How much economic freedom is necessary for economic growth? Theory and evidence
The hypothesis that economic freedom and related variables are significant determinants of real per capita income and growth is critically evaluated. Economic freedom is found necessary for higher levels of per capita income and growth largely in terms of threshold effects as opposed to persistent marginal effects. More economic freedom does not appear to yield higher levels of per capita income. And securing particular levels of economic freedom does not guarantee higher levels of per capita income or growth. Secure private property rights is found to be a most significant positive causal variable as is sound money, whereas moderate amounts of labor regulation and big government are not found to be bad for the economy. Also, good corporate governance, in addition to economic freedom, is of considerable import. Unlike most studies, traditional statistical methods are supplemented by graphical analysis in an effort to determine threshold values for economic freedom and its components.
Volume (Year): 15 (2008)
Issue (Month): 2 ()
|Contact details of provider:|| |
References listed on IDEAS
Please report citation or reference errors to , or , if you are the registered author of the cited work, log in to your RePEc Author Service profile, click on "citations" and make appropriate adjustments.:
- Stephen T. Ziliak & Deirdre N. McCloskey, 2004.
"Size Matters: The Standard Error of Regressions in the American Economic Review,"
Econ Journal Watch,
Econ Journal Watch, vol. 1(2), pages 331-358, August.
- Ziliak, Stephen T. & McCloskey, Deirdre N., 2004. "Size matters: the standard error of regressions in the American Economic Review," Journal of Behavioral and Experimental Economics (formerly The Journal of Socio-Economics), Elsevier, vol. 33(5), pages 527-546, November.
- Dani Rodrik, 2007. "Introductiion to One Economics, Many Recipes: Globalization, Institutions, and Economic Growth," Introductory Chapters,in: One Economics, Many Recipes: Globalization, Institutions, and Economic Growth Princeton University Press.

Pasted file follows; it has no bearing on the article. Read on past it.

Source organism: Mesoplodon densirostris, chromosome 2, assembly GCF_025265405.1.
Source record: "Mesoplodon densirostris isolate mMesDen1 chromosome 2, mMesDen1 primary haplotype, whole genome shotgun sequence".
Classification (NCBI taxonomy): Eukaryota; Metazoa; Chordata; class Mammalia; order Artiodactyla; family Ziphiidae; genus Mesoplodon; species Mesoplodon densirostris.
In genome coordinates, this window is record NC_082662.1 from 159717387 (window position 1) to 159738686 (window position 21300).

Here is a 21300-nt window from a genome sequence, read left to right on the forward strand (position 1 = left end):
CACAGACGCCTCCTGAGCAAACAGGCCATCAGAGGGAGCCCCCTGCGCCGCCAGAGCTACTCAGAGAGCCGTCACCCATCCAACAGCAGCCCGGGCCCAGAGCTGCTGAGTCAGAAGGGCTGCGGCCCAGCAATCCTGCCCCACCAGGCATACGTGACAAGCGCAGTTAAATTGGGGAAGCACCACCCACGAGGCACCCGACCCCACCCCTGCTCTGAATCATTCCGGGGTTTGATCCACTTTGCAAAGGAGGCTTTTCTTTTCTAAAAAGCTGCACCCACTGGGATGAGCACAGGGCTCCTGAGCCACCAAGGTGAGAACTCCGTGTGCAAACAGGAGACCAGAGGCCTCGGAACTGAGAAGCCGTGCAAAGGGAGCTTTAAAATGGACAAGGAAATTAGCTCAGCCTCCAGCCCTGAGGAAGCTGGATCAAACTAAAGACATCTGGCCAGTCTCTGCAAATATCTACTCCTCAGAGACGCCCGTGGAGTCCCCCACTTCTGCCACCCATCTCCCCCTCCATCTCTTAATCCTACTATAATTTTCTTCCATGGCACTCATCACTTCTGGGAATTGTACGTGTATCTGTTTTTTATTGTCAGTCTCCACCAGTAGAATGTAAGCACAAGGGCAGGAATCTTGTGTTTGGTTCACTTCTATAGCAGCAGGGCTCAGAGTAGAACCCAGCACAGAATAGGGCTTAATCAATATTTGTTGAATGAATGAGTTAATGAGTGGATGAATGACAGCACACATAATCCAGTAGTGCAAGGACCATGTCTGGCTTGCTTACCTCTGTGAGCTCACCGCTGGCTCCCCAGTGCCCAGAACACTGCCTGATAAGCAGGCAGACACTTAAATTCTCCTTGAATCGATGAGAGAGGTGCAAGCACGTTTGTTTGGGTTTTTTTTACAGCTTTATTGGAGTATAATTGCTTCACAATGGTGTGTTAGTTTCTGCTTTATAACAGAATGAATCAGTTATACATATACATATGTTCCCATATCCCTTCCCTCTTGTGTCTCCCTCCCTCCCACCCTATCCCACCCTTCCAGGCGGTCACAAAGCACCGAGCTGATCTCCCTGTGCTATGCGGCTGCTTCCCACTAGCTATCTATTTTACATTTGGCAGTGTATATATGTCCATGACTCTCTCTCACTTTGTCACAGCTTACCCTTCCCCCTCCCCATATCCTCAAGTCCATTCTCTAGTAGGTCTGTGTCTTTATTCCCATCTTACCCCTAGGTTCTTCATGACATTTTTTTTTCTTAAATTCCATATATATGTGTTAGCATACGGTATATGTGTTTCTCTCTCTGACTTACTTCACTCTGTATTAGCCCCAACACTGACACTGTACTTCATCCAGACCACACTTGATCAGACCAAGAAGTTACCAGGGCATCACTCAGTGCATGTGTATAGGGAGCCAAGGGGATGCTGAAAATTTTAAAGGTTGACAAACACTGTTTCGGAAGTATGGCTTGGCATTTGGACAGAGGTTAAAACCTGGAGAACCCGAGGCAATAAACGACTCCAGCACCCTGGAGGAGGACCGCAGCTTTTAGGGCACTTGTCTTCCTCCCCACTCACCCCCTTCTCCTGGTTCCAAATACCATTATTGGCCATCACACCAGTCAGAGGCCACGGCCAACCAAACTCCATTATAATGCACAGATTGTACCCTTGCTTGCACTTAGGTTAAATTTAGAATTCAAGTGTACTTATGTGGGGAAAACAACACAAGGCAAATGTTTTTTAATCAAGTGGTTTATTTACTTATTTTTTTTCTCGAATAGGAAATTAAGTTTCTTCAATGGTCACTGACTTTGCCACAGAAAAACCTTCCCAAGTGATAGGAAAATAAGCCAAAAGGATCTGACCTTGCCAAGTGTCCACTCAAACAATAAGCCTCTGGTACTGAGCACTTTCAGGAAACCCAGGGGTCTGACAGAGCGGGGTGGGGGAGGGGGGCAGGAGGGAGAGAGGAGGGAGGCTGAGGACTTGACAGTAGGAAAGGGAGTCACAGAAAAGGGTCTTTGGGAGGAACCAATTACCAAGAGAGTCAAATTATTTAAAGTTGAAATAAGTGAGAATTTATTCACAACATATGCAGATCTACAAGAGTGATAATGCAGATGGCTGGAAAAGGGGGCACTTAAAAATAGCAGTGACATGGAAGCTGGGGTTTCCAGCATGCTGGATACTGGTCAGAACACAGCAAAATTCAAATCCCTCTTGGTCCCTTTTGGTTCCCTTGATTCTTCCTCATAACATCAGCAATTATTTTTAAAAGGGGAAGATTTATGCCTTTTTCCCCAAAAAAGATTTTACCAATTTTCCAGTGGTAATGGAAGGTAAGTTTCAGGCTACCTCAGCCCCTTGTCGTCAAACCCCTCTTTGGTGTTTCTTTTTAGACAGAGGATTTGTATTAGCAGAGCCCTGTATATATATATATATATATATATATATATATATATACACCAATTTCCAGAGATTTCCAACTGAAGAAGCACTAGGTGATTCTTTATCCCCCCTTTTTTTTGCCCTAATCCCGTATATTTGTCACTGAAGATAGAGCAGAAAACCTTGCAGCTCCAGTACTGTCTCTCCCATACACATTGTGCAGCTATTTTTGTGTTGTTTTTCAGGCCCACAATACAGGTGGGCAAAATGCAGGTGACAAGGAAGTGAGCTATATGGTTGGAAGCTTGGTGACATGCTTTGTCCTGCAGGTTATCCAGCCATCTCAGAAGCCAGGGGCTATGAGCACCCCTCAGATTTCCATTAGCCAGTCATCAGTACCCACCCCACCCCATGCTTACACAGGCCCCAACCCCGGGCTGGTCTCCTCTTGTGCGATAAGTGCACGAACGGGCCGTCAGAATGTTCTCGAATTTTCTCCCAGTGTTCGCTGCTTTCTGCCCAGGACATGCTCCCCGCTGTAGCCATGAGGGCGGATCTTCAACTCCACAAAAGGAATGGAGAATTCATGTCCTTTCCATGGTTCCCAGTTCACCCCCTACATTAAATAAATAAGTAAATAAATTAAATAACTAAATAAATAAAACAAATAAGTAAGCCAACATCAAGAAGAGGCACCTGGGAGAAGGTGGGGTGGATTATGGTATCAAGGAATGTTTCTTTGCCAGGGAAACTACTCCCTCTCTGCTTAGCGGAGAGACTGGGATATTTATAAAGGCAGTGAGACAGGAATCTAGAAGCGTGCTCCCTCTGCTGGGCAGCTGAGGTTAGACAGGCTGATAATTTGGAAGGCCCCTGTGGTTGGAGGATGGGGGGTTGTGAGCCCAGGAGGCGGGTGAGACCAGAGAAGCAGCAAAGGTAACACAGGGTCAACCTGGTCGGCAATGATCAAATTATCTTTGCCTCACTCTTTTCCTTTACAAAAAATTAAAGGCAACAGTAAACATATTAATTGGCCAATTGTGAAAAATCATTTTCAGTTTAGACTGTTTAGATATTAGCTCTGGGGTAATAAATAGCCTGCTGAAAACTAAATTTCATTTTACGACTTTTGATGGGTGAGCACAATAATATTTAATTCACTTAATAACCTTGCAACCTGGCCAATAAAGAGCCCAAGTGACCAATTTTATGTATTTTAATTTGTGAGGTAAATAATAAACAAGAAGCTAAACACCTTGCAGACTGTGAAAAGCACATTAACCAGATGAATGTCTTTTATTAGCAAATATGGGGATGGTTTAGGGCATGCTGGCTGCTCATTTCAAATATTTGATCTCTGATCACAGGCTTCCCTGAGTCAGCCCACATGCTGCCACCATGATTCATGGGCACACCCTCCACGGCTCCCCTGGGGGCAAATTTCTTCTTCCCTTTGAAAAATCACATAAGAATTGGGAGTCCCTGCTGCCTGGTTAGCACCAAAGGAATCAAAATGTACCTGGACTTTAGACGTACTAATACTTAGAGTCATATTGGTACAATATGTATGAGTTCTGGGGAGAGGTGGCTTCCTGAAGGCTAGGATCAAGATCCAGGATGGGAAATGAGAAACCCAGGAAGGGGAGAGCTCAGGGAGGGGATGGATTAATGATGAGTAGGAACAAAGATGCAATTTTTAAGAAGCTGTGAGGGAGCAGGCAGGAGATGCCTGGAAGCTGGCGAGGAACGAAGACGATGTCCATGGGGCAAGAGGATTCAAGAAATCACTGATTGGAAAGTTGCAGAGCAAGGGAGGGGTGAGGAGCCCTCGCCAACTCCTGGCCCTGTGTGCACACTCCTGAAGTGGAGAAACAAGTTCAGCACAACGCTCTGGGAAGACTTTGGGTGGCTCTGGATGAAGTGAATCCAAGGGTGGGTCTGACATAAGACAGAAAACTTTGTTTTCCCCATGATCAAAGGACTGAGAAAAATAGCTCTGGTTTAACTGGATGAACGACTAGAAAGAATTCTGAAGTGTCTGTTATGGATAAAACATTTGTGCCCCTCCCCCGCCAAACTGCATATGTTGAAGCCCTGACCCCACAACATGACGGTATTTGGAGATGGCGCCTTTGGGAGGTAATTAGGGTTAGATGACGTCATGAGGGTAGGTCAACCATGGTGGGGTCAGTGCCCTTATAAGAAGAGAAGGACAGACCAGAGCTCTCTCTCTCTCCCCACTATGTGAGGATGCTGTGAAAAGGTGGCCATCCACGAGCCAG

- Altman, Morris, 2004. "Statistical significance, path dependency, and the culture of journal publication," Journal of Behavioral and Experimental Economics (formerly The Journal of Socio-Economics), Elsevier, vol. 33(5), pages 651-663, November.
- Leibenstein, Harvey, 1979. "A Branch of Economics is Missing: Micro-Micro Theory," Journal of Economic Literature, American Economic Association, vol. 17(2), pages 477-502, June.
- Davies, Antony & Quinlivan, Gary, 2006. "A panel data analysis of the impact of trade on human development," Journal of Behavioral and Experimental Economics (formerly The Journal of Socio-Economics), Elsevier, vol. 35(5), pages 868-876, October. Full references (including those not matched with items on IDEAS)
When requesting a correction, please mention this item's handle: RePEc:ebl:ecbull:eb-07o10037. See general information about how to correct material in RePEc.
For technical questions regarding this item, or to correct its authors, title, abstract, bibliographic or download information, contact: (John P. Conley)
If you have authored this item and are not yet registered with RePEc, we encourage you to do it here. This allows to link your profile to this item. It also allows you to accept potential citations to this item that we are uncertain about.
If references are entirely missing, you can add them using this form.
If the full references list an item that is present in RePEc, but the system did not link to it, you can help with this form.
If you know of missing items citing this one, you can help us creating those links by adding the relevant references in the same way as above, for each refering item. If you are a registered author of this item, you may also want to check the "citations" tab in your profile, as there may be some citations waiting for confirmation.
Please note that corrections may take a couple of weeks to filter through the various RePEc services.